Dec 25, 2023, 9:00 PM
Journalist ID: 1852
News ID: 85333399
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Why Sweden is so influenced by Jews?

Dec 25, 2023, 9:00 PM
News ID: 85333399
Why Sweden is so influenced by Jews?
Israeli regime’s prime minister Benjamin Netanyahu meets with delegation of Swedish parliament members in the occupied Quds on August 28 2023.

An investigation into the history of Jews’ influence in Sweden provides considerable points to researches, intellectuals and even the public.

After 1782, Jews were gradually assured of a relaxation of state restrictions, but many of them, especially those living in Stockholm, sought greater opportunities and wanted to avoid being deprived because of their religion. A feeling of resentment arose among the general public against ambitious Jews of Stockholm, many of whom were wealthy investors. Anger grew over the wealth gap between Jews and others.

This public anger reached its peak in 1838. After a new decree was issued which abolished almost all restrictions on Jewish citizenship rights (in which the Jews were identified for the first time as Musaites, i.e. the followers of the Mosaic faith). There was a serious uprising in the capital, and numerous complaints were made to the government, which on September 21 of the same year was forced to repeal the new decree.

Over the course of the following years, the book market was flooded with brochures in support of and against Mosaiter (adherents of the Mosaic faith). The quarrel between pros and cons of the Jewish community continued until 1840, until the time when some members of the landed gentry and burghers, who had seats at the Riksdag (Swedish word for assembly) requested that the 1782 ruling be restored in its original format. Friends of the Jewish community attempted to pretend that the petitioners were provoked by religious intolerance, but their adversaries overtly announced that the issue had nothing to do with religion but race. Anti-Semitic lawmakers of the Swedish parliament endeavored to prove that the Jewish community had significantly abused the rights and advantages granted to the community in 1782, and that they committed the wrongdoings at the expense of harm to native Lutheran merchants.

In the second half of the 19th century, the Jewish community got rid of a few remaining shortcomings. In accordance with the law of October 26, 1860, the Jews were entitled to obtain real estate and properties in rural societies, while they had been merely allowed ownership in urban areas in the past. On January 20, 1863, the prohibition of marriage between Jews and Christians, which had been declared legal earlier, was removed based on another verdict on condition that proper ceremonies were observed. A following decree (October 31, 1873) stipulated that the matter of marriage between members of Sweden’s state church and Jewish people must be raised based on Lutheran rituals. Nevertheless, if prior to a marriage ceremony, a religious accord for the future children had been written and the parents surrendered them to a priest or another expert witness who solemnized the marriage, this promise should remain binding.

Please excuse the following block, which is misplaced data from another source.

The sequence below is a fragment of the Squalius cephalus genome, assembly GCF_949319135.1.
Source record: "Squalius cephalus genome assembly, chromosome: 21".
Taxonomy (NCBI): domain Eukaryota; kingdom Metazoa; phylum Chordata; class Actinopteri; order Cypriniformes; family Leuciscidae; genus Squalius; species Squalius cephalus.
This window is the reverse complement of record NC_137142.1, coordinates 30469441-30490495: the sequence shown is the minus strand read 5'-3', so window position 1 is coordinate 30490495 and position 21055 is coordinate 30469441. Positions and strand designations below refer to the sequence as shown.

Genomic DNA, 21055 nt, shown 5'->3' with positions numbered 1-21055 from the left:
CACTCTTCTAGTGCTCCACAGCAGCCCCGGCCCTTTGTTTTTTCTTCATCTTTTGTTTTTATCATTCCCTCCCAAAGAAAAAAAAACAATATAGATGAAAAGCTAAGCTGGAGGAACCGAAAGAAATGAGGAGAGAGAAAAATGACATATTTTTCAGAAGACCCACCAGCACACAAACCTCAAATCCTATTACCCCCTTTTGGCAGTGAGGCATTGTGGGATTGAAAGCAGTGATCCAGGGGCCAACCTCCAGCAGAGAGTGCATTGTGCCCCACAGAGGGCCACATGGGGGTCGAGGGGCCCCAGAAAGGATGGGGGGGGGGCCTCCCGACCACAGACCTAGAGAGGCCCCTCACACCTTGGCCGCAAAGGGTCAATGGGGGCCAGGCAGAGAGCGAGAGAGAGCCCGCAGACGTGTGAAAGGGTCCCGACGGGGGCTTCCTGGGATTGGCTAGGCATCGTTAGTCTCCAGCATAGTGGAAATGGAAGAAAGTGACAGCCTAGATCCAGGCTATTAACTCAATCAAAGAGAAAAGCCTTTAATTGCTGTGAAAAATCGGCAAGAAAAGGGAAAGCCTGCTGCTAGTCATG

Conversely, there were different privileges that Jewish people, like any non-Lutheran person, could not acquire as long as the existing constitution of the Swedish monarchy was in effect. Hence, they could not elevate to cabinet member status. They could not serve as judges or committee members discussing religious subjects. Otherwise, the Jews possessed similar rights and were subject to the same responsibilities as Lutheran inhabitants.

According to 1890 statistics, some 3,402 Jews were living in the entire Kingdom of Sweden. However, the number of Jewish residents has jumped significantly since that time, and the Jewish Encyclopedia conservatively estimated their population at 4,000 in 1905.

The 20th Century

A law granting Jewish people equal legal rights was approved by the Swedish parliament in 1910.

Between 1850 and 1920, a large number of Ashkenazi Jews migrated from Russia and Poland to Sweden, and the Jewish population increased to 6,500 in the country by 1920.

During the years before the war and when Hitler came to power (1933-1939), about 3,000 Jews migrated from Germany to Sweden.

Sweden was impartial during World War II. Many Norwegian and Danish Jews came to Sweden during that time. In 1942, 900 Norwegian Jews migrated to Sweden, and most importantly, almost the entire Danish Jewish community, about 8,000 people, was transferred to Sweden in October 1943.

German companies were allowed to fire Jewish employees in Sweden. Also, Sweden's immigration policy during the 1930s was restrictive against Jewish immigrates trying to escape to Sweden.

Raoul Wallenberg, the Swedish diplomat, also provided Swedish diplomatic support to thousands of Hungarian Jews in Budapest by providing "diplomatic passports".

The Wallenberg family also rented 32 buildings with US funds and declared them Swedish diplomatic missions, thus placing them under the protection of diplomatic immunity.

The Jewish Wallenberg family is the richest Swedish family.

The Wallenberg family runs one of the most powerful business companies in Europe with a value of over $275 million. A series of banks and large business companies has made this family one of the richest families in Sweden.

This family benefited from both sides of the war during the World War and still controls Sweden's largest bank and Swedish arms - Gun & weapon makers-companies.

This family controls a major part of Sweden's capital market and gross production, and 10% of Sweden's population work in the group of companies owned by this family.

The Jewish population doubled in Sweden in the period of 1945 to 1970.

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